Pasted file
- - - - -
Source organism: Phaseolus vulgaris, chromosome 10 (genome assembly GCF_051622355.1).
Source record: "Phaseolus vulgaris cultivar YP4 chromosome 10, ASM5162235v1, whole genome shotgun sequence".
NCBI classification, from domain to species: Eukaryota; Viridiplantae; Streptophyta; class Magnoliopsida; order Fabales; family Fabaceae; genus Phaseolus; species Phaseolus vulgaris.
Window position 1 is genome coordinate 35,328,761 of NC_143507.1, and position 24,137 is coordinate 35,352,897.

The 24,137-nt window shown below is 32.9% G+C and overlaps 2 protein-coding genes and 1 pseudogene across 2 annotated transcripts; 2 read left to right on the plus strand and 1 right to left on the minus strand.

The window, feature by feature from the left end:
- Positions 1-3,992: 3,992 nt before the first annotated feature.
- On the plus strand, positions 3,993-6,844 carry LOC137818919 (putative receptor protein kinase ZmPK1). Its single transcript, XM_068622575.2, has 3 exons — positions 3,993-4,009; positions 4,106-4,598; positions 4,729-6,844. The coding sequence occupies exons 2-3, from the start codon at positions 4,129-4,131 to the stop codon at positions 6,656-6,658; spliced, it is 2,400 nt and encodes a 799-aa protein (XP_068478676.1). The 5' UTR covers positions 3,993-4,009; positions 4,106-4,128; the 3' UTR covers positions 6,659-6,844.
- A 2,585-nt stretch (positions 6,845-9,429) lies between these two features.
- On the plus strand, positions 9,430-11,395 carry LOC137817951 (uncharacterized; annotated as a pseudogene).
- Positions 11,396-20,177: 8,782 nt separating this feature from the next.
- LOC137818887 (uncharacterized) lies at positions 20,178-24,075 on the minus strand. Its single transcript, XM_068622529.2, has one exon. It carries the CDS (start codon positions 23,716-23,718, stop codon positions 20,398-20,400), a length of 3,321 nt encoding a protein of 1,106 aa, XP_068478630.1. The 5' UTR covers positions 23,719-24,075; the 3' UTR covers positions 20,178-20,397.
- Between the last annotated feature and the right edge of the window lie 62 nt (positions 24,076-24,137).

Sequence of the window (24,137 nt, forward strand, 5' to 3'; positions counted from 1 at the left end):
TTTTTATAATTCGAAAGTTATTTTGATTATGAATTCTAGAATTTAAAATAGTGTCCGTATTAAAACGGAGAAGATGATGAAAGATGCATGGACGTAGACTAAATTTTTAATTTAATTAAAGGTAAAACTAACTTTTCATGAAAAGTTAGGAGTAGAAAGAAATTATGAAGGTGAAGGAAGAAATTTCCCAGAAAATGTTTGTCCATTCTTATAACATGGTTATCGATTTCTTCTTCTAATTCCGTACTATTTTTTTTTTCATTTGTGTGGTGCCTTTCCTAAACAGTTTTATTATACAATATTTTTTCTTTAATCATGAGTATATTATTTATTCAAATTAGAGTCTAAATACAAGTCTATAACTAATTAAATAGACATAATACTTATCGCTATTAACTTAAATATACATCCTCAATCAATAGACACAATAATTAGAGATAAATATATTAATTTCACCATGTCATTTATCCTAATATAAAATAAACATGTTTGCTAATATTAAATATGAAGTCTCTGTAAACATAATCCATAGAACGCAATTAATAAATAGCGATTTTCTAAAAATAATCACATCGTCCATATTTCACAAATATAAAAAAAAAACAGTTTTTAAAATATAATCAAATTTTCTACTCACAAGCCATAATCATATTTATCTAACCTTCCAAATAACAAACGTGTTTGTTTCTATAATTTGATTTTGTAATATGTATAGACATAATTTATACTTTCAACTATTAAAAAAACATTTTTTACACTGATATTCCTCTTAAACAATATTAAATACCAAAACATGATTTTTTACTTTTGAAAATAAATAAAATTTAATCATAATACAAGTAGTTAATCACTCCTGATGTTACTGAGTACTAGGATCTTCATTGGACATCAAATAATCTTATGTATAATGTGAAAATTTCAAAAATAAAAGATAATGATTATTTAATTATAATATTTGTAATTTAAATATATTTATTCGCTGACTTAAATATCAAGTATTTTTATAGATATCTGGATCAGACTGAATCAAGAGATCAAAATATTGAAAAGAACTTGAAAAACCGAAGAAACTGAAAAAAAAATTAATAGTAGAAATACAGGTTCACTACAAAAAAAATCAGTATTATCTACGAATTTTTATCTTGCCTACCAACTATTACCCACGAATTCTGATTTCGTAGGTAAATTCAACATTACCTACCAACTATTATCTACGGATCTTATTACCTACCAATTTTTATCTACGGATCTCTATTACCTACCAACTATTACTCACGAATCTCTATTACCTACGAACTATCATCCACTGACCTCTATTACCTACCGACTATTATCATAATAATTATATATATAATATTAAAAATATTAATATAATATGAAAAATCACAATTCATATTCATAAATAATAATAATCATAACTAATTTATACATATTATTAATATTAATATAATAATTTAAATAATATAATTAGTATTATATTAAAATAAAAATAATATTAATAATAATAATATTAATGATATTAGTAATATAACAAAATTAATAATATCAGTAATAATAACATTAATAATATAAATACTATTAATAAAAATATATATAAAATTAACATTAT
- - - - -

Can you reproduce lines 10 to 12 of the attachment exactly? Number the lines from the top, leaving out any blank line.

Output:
- On the plus strand, positions 9,430-11,395 carry LOC137817951 (uncharacterized; annotated as a pseudogene).
- Positions 11,396-20,177: 8,782 nt separating this feature from the next.
- LOC137818887 (uncharacterized) lies at positions 20,178-24,075 on the minus strand. Its single transcript, XM_068622529.2, has one exon. It carries the CDS (start codon positions 23,716-23,718, stop codon positions 20,398-20,400), a length of 3,321 nt encoding a protein of 1,106 aa, XP_068478630.1. The 5' UTR covers positions 23,719-24,075; the 3' UTR covers positions 20,178-20,397.